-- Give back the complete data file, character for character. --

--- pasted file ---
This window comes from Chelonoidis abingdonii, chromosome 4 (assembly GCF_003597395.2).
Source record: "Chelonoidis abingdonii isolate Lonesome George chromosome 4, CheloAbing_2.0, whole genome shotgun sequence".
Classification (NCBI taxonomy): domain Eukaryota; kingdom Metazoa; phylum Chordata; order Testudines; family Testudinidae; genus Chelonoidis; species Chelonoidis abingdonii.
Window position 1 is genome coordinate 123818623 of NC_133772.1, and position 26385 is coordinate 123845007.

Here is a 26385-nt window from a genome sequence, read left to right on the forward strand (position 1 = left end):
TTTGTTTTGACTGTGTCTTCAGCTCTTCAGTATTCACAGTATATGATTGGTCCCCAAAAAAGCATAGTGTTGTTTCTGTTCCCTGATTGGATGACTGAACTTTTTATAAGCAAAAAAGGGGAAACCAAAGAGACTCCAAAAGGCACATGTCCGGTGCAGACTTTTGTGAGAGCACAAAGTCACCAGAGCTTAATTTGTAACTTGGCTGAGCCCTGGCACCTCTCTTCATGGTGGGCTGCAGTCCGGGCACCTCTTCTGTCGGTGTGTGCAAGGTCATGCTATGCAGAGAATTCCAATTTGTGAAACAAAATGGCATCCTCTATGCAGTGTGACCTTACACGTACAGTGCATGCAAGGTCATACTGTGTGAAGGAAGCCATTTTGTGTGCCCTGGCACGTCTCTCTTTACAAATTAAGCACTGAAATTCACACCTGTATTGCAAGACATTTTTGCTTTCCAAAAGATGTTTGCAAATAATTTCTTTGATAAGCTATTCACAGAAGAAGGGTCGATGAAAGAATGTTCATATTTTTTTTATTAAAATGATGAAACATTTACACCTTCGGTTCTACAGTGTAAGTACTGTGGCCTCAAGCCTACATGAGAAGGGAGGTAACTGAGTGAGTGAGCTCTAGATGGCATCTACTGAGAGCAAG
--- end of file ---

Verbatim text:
This window comes from Chelonoidis abingdonii, chromosome 4 (assembly GCF_003597395.2).
Source record: "Chelonoidis abingdonii isolate Lonesome George chromosome 4, CheloAbing_2.0, whole genome shotgun sequence".
Classification (NCBI taxonomy): domain Eukaryota; kingdom Metazoa; phylum Chordata; order Testudines; family Testudinidae; genus Chelonoidis; species Chelonoidis abingdonii.
Window position 1 is genome coordinate 123818623 of NC_133772.1, and position 26385 is coordinate 123845007.

Here is a 26385-nt window from a genome sequence, read left to right on the forward strand (position 1 = left end):
TTTGTTTTGACTGTGTCTTCAGCTCTTCAGTATTCACAGTATATGATTGGTCCCCAAAAAAGCATAGTGTTGTTTCTGTTCCCTGATTGGATGACTGAACTTTTTATAAGCAAAAAAGGGGAAACCAAAGAGACTCCAAAAGGCACATGTCCGGTGCAGACTTTTGTGAGAGCACAAAGTCACCAGAGCTTAATTTGTAACTTGGCTGAGCCCTGGCACCTCTCTTCATGGTGGGCTGCAGTCCGGGCACCTCTTCTGTCGGTGTGTGCAAGGTCATGCTATGCAGAGAATTCCAATTTGTGAAACAAAATGGCATCCTCTATGCAGTGTGACCTTACACGTACAGTGCATGCAAGGTCATACTGTGTGAAGGAAGCCATTTTGTGTGCCCTGGCACGTCTCTCTTTACAAATTAAGCACTGAAATTCACACCTGTATTGCAAGACATTTTTGCTTTCCAAAAGATGTTTGCAAATAATTTCTTTGATAAGCTATTCACAGAAGAAGGGTCGATGAAAGAATGTTCATATTTTTTTTATTAAAATGATGAAACATTTACACCTTCGGTTCTACAGTGTAAGTACTGTGGCCTCAAGCCTACATGAGAAGGGAGGTAACTGAGTGAGTGAGCTCTAGATGGCATCTACTGAGAGCAAG